Wednesday, August 11, 2010

Amazon Kindle - Part 1

Author’s Note: This and a future blog post (Amazon Kindle Parts 1 and 2) refer to the Kindle 2. Amazon has just released the Kindle 3 and has stated in press releases that this newest version has text-to-speech enabled menus. Stay tuned for further information on this development in future blog posts.

The Kindle was introduced to replicate the book reading experience on a small handheld device and to that end, the Kindle functions very well. It is slim and lightweight with a 6” screen that is as comfortable to use for reading as a typical magazine or small paperback. The Kindle display has a paper-like quality and is presented in 16-level gray-scale instead of being backlit which makes it amazingly easy on the eyes and reads like real paper without glare, even in bright sunlight.

Beside books, you can load personal documents, such as Microsoft Word Documents and PDF on the Kindle. The newest Kindle version displays PDF documents natively which allows access to a broad range of journal articles and other documents. However, the small screen may not allow the easiest means for reading PDF documents. The Kindle gives you the option of six adjustable font sizes to suit reading preference. The largest should be suitable for some low-vision readers, but the small screen size means that selecting a larger text size will result in more page turning.

The Kindle offers Read-to-Me, a text-to-speech (TTS) option for some books, newspapers, magazines, and other content to be read out loud making content accessible to the low vision, blind and other users. You can choose from three preset reading speeds, the number of words per line, and whether the TTS is a male or female voice. The RealSpeak TTS voices offered are high quality, expressive and natural sounding. However, the fastest reading speed option may not be fast enough for some experienced TTS users. The TTS is also not available for PDF files or for books blocked by the right’s holder or publisher making some documents and books inaccessible to this function.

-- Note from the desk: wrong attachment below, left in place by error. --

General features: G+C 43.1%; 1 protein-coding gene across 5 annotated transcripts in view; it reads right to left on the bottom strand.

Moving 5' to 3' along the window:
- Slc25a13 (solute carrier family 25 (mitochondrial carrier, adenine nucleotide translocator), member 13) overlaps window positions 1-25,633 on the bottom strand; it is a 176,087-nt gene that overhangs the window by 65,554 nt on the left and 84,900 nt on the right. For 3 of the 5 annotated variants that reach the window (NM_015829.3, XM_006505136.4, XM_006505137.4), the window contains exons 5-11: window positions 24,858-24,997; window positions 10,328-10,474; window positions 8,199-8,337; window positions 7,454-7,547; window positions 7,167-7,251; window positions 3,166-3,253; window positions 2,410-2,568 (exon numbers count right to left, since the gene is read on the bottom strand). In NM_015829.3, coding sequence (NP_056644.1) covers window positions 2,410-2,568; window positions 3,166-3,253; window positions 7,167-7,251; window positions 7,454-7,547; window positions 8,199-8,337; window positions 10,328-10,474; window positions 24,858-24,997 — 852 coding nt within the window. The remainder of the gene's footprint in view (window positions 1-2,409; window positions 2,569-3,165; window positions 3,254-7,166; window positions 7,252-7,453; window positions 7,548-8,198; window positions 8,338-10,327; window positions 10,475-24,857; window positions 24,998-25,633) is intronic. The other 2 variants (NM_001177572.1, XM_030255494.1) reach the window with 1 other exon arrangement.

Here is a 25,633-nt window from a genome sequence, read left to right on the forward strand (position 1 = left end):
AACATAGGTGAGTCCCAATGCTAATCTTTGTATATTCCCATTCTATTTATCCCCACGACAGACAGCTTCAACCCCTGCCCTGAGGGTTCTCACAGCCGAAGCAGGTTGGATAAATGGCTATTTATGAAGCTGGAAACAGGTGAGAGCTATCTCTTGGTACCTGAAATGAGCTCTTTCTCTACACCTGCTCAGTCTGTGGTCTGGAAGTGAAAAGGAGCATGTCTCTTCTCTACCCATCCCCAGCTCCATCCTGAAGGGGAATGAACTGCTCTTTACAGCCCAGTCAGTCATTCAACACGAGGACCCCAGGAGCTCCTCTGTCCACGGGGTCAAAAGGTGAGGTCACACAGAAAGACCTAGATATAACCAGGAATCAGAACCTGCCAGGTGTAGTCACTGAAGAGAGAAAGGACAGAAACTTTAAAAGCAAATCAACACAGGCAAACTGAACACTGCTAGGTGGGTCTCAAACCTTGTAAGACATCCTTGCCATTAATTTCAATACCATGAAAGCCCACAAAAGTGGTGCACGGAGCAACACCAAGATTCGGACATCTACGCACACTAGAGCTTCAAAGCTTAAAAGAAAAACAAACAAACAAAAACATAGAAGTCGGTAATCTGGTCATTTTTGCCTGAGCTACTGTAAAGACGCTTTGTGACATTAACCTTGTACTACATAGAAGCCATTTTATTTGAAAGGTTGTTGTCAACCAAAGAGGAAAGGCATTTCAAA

The Kindle page offers navigation buttons located on both sides of the device for “turning” pages; the buttons are relatively large and can allow for one-handed operability. The device’s menus are navigated using a simple small joystick. When pressed, you can select an item or action and move the on-screen highlight or cursor up, down, left or right. The size of the joystick and navigation buttons may make it difficult for some users who have limitations in movement and dexterity to successfully navigate menus and reading materials. The Kindle lacks any USB slots for connection of peripheral devices such as keyboards, Braille displays and switches nor are there SD slots for various media cards for extra storage of reading materials. Lastly, there is no TTS support for navigation, and thus it is impossible for blind users to independently access menus or navigate through reading materials.

Several universities have shelved the Kindle due to its lack of support for blind students (see For users with mobility and dexterity limitations the size of the Kindle and lack of options for attaching external switches and other supportive AT currently make the device inaccessible and until navigation has TTS support, blind users will not find the Kindle a good choice for an eBook Reader. However, like all technology the Kindle is continuing to evolve and Amazon has publically stated that a future updated version will have additional features, including TTS for navigation controls, making this slick, portable reading device a viable option for many more users.

Alan J. Knue, Manager of Program Operations, WATAP

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